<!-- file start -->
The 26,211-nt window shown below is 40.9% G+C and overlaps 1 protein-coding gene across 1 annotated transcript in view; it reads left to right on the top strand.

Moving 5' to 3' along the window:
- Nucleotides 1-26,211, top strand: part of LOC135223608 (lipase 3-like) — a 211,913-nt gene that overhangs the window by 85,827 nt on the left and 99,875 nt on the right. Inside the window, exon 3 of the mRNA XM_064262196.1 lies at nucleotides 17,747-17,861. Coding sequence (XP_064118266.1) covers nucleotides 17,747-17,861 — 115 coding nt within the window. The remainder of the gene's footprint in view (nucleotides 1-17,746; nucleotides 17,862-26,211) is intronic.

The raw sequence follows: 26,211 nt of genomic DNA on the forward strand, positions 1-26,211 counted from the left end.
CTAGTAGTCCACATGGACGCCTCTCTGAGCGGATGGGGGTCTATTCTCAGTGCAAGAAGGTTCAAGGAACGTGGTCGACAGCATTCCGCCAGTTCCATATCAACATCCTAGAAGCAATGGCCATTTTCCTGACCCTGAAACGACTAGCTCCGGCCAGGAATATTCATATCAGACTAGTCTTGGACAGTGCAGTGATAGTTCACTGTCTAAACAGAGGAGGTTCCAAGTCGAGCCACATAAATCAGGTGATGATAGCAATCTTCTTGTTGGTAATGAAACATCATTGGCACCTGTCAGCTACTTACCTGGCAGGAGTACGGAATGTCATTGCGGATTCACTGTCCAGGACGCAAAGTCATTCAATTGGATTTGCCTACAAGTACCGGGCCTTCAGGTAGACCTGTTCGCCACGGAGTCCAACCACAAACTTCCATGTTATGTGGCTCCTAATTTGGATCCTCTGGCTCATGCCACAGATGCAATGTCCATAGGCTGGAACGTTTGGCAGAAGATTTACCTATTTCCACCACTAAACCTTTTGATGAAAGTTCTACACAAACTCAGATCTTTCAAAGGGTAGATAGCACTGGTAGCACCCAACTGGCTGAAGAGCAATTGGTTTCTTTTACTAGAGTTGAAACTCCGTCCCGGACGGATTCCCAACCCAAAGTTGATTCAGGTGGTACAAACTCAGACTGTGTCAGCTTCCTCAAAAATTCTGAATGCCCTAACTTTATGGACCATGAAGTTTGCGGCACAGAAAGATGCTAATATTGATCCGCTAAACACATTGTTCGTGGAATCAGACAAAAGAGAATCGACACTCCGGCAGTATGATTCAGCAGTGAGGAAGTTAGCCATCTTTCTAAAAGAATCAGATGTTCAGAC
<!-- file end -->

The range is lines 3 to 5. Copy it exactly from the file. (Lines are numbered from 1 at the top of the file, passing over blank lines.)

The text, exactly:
- Nucleotides 1-26,211, top strand: part of LOC135223608 (lipase 3-like) — a 211,913-nt gene that overhangs the window by 85,827 nt on the left and 99,875 nt on the right. Inside the window, exon 3 of the mRNA XM_064262196.1 lies at nucleotides 17,747-17,861. Coding sequence (XP_064118266.1) covers nucleotides 17,747-17,861 — 115 coding nt within the window. The remainder of the gene's footprint in view (nucleotides 1-17,746; nucleotides 17,862-26,211) is intronic.

The raw sequence follows: 26,211 nt of genomic DNA on the forward strand, positions 1-26,211 counted from the left end.
CTAGTAGTCCACATGGACGCCTCTCTGAGCGGATGGGGGTCTATTCTCAGTGCAAGAAGGTTCAAGGAACGTGGTCGACAGCATTCCGCCAGTTCCATATCAACATCCTAGAAGCAATGGCCATTTTCCTGACCCTGAAACGACTAGCTCCGGCCAGGAATATTCATATCAGACTAGTCTTGGACAGTGCAGTGATAGTTCACTGTCTAAACAGAGGAGGTTCCAAGTCGAGCCACATAAATCAGGTGATGATAGCAATCTTCTTGTTGGTAATGAAACATCATTGGCACCTGTCAGCTACTTACCTGGCAGGAGTACGGAATGTCATTGCGGATTCACTGTCCAGGACGCAAAGTCATTCAATTGGATTTGCCTACAAGTACCGGGCCTTCAGGTAGACCTGTTCGCCACGGAGTCCAACCACAAACTTCCATGTTATGTGGCTCCTAATTTGGATCCTCTGGCTCATGCCACAGATGCAATGTCCATAGGCTGGAACGTTTGGCAGAAGATTTACCTATTTCCACCACTAAACCTTTTGATGAAAGTTCTACACAAACTCAGATCTTTCAAAGGGTAGATAGCACTGGTAGCACCCAACTGGCTGAAGAGCAATTGGTTTCTTTTACTAGAGTTGAAACTCCGTCCCGGACGGATTCCCAACCCAAAGTTGATTCAGGTGGTACAAACTCAGACTGTGTCAGCTTCCTCAAAAATTCTGAATGCCCTAACTTTATGGACCATGAAGTTTGCGGCACAGAAAGATGCTAATATTGATCCGCTAAACACATTGTTCGTGGAATCAGACAAAAGAGAATCGACACTCCGGCAGTATGATTCAGCAGTGAGGAAGTTAGCCATCTTTCTAAAAGAATCAGATGTTCAGAC